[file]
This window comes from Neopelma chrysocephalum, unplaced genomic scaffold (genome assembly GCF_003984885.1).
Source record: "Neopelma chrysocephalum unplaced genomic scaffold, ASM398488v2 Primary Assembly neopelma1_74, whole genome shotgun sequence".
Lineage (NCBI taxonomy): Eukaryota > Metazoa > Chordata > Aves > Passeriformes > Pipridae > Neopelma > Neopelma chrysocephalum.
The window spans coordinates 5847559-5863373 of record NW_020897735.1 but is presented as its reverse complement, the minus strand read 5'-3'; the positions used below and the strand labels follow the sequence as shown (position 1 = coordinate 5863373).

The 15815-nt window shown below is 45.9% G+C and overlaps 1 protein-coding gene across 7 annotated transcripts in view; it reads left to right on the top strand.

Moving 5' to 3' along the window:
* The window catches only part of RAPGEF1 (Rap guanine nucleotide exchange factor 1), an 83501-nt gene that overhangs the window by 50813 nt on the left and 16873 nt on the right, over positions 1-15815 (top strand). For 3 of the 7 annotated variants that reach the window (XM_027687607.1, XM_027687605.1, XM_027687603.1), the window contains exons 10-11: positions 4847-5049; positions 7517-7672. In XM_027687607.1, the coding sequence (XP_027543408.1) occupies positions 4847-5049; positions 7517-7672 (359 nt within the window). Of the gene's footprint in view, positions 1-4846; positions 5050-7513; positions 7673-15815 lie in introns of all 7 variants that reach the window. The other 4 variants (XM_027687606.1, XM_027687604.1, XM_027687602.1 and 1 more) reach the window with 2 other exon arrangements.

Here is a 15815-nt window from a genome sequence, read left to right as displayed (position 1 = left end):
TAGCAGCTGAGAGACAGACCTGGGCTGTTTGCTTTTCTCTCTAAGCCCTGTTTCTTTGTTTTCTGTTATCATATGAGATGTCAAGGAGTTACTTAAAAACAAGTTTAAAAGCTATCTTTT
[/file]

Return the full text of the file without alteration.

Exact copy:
This window comes from Neopelma chrysocephalum, unplaced genomic scaffold (genome assembly GCF_003984885.1).
Source record: "Neopelma chrysocephalum unplaced genomic scaffold, ASM398488v2 Primary Assembly neopelma1_74, whole genome shotgun sequence".
Lineage (NCBI taxonomy): Eukaryota > Metazoa > Chordata > Aves > Passeriformes > Pipridae > Neopelma > Neopelma chrysocephalum.
The window spans coordinates 5847559-5863373 of record NW_020897735.1 but is presented as its reverse complement, the minus strand read 5'-3'; the positions used below and the strand labels follow the sequence as shown (position 1 = coordinate 5863373).

The 15815-nt window shown below is 45.9% G+C and overlaps 1 protein-coding gene across 7 annotated transcripts in view; it reads left to right on the top strand.

Moving 5' to 3' along the window:
* The window catches only part of RAPGEF1 (Rap guanine nucleotide exchange factor 1), an 83501-nt gene that overhangs the window by 50813 nt on the left and 16873 nt on the right, over positions 1-15815 (top strand). For 3 of the 7 annotated variants that reach the window (XM_027687607.1, XM_027687605.1, XM_027687603.1), the window contains exons 10-11: positions 4847-5049; positions 7517-7672. In XM_027687607.1, the coding sequence (XP_027543408.1) occupies positions 4847-5049; positions 7517-7672 (359 nt within the window). Of the gene's footprint in view, positions 1-4846; positions 5050-7513; positions 7673-15815 lie in introns of all 7 variants that reach the window. The other 4 variants (XM_027687606.1, XM_027687604.1, XM_027687602.1 and 1 more) reach the window with 2 other exon arrangements.

Here is a 15815-nt window from a genome sequence, read left to right as displayed (position 1 = left end):
TAGCAGCTGAGAGACAGACCTGGGCTGTTTGCTTTTCTCTCTAAGCCCTGTTTCTTTGTTTTCTGTTATCATATGAGATGTCAAGGAGTTACTTAAAAACAAGTTTAAAAGCTATCTTTT